Much of my childhood was spent in the early ’50s, when a lot of the music on British radio was stuff like (How Much Is) That Doggie in the Window? and You’re a Pink Toothbrush, I’m a Blue Toothbrush. When Rock ’n Roll came along, it was like the scene in The Wizard of Oz where the World changes from black-and-white to colour.
Although they were virtually unknown in the US (owing largely, apparently, to incompetent promotion—particularly of their first hit, Apache), the influence of The Shadows on British music was incalculable—not only on many of the leading rock guitarists of the next generation (such as George Harrison, Brian May and Eric Clapton), but also on “foreigners” such as Neil Young, and even on the lutenist Nigel North.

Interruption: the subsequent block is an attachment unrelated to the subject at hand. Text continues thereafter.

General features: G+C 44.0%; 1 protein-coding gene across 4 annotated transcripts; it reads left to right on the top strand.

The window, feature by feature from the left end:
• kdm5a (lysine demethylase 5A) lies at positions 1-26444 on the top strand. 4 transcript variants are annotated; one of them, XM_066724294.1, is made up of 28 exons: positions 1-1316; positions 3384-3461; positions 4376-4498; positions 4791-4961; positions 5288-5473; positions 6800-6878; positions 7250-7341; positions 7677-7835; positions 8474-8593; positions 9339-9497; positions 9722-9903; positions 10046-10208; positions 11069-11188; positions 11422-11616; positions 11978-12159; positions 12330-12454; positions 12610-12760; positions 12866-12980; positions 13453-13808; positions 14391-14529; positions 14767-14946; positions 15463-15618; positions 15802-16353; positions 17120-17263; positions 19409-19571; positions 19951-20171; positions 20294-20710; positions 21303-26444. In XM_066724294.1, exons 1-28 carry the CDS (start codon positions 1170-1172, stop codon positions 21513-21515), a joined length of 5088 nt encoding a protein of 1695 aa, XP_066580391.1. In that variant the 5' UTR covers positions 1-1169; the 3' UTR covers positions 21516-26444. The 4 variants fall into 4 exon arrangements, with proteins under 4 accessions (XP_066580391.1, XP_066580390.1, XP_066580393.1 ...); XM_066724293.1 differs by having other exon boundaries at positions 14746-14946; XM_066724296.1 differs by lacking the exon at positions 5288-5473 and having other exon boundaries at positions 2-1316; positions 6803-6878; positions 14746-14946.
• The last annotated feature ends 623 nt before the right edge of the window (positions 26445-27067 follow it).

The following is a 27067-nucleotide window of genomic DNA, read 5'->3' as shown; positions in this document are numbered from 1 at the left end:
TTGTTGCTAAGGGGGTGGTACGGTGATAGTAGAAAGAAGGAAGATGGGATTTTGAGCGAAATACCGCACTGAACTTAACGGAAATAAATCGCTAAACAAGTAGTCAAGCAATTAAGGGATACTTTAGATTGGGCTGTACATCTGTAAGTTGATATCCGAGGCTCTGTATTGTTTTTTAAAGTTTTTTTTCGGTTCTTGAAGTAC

This is a track from their début album, a cover of a Santo & Johnny tune that was a massive hit in the States.
The Shadows’ version is markedly different from the original, which was played on a Hawaiian (i.e. slide) guitar. If you want any proof of how innovative the Shadows were, compare the bass-line of the original with Jet Harris’s, especially in the middle eight.